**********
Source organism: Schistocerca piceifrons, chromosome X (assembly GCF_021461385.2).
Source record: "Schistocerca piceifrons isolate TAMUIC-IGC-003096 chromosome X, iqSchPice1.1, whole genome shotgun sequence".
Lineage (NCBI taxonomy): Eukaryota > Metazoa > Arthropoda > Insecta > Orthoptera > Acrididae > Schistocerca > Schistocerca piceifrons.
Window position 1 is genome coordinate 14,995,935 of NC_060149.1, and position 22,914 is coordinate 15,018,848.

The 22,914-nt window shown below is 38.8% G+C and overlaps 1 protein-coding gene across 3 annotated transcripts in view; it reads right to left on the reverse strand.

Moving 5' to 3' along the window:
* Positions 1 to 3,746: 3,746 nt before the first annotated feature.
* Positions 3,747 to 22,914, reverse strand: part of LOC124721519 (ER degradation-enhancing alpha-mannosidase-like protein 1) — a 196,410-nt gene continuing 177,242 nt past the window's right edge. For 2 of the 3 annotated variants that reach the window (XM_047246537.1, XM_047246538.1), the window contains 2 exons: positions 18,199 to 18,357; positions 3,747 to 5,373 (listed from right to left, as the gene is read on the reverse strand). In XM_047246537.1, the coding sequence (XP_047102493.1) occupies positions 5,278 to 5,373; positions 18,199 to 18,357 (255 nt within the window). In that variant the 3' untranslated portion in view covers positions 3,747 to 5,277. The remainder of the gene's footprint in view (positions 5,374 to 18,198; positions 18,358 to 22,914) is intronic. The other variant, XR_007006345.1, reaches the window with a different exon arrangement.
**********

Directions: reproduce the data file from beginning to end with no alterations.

Source organism: Schistocerca piceifrons, chromosome X (assembly GCF_021461385.2).
Source record: "Schistocerca piceifrons isolate TAMUIC-IGC-003096 chromosome X, iqSchPice1.1, whole genome shotgun sequence".
Lineage (NCBI taxonomy): Eukaryota > Metazoa > Arthropoda > Insecta > Orthoptera > Acrididae > Schistocerca > Schistocerca piceifrons.
Window position 1 is genome coordinate 14,995,935 of NC_060149.1, and position 22,914 is coordinate 15,018,848.

The 22,914-nt window shown below is 38.8% G+C and overlaps 1 protein-coding gene across 3 annotated transcripts in view; it reads right to left on the reverse strand.

Moving 5' to 3' along the window:
* Positions 1 to 3,746: 3,746 nt before the first annotated feature.
* Positions 3,747 to 22,914, reverse strand: part of LOC124721519 (ER degradation-enhancing alpha-mannosidase-like protein 1) — a 196,410-nt gene continuing 177,242 nt past the window's right edge. For 2 of the 3 annotated variants that reach the window (XM_047246537.1, XM_047246538.1), the window contains 2 exons: positions 18,199 to 18,357; positions 3,747 to 5,373 (listed from right to left, as the gene is read on the reverse strand). In XM_047246537.1, the coding sequence (XP_047102493.1) occupies positions 5,278 to 5,373; positions 18,199 to 18,357 (255 nt within the window). In that variant the 3' untranslated portion in view covers positions 3,747 to 5,277. The remainder of the gene's footprint in view (positions 5,374 to 18,198; positions 18,358 to 22,914) is intronic. The other variant, XR_007006345.1, reaches the window with a different exon arrangement.